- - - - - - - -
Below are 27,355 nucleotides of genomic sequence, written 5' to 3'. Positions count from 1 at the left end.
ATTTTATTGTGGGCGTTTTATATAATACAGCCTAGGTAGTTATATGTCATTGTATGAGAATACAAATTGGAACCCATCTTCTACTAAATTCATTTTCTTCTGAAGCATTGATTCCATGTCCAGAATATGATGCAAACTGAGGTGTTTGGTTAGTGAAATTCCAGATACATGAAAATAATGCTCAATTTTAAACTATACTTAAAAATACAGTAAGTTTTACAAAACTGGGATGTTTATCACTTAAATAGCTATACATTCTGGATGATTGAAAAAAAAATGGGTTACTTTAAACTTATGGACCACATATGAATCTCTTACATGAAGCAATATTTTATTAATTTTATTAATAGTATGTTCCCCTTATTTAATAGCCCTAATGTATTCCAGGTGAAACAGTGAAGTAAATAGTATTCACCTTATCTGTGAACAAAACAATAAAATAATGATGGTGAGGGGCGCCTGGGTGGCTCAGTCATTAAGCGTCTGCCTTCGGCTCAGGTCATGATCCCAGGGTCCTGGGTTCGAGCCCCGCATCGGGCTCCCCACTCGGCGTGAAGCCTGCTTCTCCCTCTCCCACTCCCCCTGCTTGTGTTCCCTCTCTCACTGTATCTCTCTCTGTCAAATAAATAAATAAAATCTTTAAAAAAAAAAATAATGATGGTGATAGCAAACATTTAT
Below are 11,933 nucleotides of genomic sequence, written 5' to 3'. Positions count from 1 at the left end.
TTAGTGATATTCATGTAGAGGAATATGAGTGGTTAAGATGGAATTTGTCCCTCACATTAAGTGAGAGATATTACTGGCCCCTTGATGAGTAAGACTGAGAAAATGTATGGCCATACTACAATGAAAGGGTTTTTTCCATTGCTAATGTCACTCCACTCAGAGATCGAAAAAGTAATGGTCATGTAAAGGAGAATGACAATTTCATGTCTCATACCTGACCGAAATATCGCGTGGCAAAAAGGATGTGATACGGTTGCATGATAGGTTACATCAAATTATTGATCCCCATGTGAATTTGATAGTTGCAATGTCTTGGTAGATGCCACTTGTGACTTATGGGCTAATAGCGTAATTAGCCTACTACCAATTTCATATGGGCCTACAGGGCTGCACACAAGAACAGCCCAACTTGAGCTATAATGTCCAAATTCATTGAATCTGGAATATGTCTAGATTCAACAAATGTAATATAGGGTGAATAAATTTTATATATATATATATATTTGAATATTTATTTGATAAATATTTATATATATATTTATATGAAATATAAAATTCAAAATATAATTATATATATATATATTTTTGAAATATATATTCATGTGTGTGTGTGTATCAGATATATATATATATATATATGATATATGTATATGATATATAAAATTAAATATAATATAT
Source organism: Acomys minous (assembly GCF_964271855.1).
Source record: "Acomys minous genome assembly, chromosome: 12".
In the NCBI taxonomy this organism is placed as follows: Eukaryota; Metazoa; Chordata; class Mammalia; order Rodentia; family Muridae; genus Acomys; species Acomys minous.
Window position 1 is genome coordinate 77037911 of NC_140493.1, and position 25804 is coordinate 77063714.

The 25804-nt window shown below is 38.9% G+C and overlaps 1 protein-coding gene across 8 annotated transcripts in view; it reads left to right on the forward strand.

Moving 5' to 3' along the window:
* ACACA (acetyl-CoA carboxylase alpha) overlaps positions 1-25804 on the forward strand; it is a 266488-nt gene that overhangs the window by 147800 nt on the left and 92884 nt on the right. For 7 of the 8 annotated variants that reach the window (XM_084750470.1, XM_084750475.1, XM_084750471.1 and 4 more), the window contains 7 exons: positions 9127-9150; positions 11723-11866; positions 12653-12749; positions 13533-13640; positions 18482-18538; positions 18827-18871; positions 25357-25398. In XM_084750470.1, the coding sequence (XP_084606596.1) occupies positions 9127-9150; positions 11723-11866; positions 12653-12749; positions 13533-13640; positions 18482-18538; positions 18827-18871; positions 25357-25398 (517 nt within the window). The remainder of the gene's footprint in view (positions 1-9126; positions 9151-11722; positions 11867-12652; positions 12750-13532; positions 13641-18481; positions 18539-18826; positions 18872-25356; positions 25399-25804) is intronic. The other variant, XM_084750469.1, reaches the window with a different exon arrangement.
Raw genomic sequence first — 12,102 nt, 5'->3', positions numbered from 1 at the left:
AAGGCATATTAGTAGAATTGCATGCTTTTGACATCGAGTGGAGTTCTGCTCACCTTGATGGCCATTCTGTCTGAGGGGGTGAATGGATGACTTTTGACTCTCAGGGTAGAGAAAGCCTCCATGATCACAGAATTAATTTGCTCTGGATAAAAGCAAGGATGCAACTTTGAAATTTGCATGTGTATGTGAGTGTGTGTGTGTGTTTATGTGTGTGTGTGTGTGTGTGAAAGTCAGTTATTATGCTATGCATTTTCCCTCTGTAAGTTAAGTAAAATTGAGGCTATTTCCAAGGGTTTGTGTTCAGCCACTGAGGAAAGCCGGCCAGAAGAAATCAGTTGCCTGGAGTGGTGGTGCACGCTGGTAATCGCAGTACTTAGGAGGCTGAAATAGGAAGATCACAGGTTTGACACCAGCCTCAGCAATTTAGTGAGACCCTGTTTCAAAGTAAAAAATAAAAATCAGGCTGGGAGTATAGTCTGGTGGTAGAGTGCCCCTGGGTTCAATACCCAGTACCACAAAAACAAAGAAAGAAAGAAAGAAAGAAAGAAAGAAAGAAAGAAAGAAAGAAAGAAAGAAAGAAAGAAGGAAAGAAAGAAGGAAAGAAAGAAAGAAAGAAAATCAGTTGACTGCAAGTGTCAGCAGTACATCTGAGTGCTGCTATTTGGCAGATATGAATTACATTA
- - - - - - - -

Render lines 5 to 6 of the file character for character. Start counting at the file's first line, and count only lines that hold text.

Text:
Source organism: Acomys minous (assembly GCF_964271855.1).
Source record: "Acomys minous genome assembly, chromosome: 12".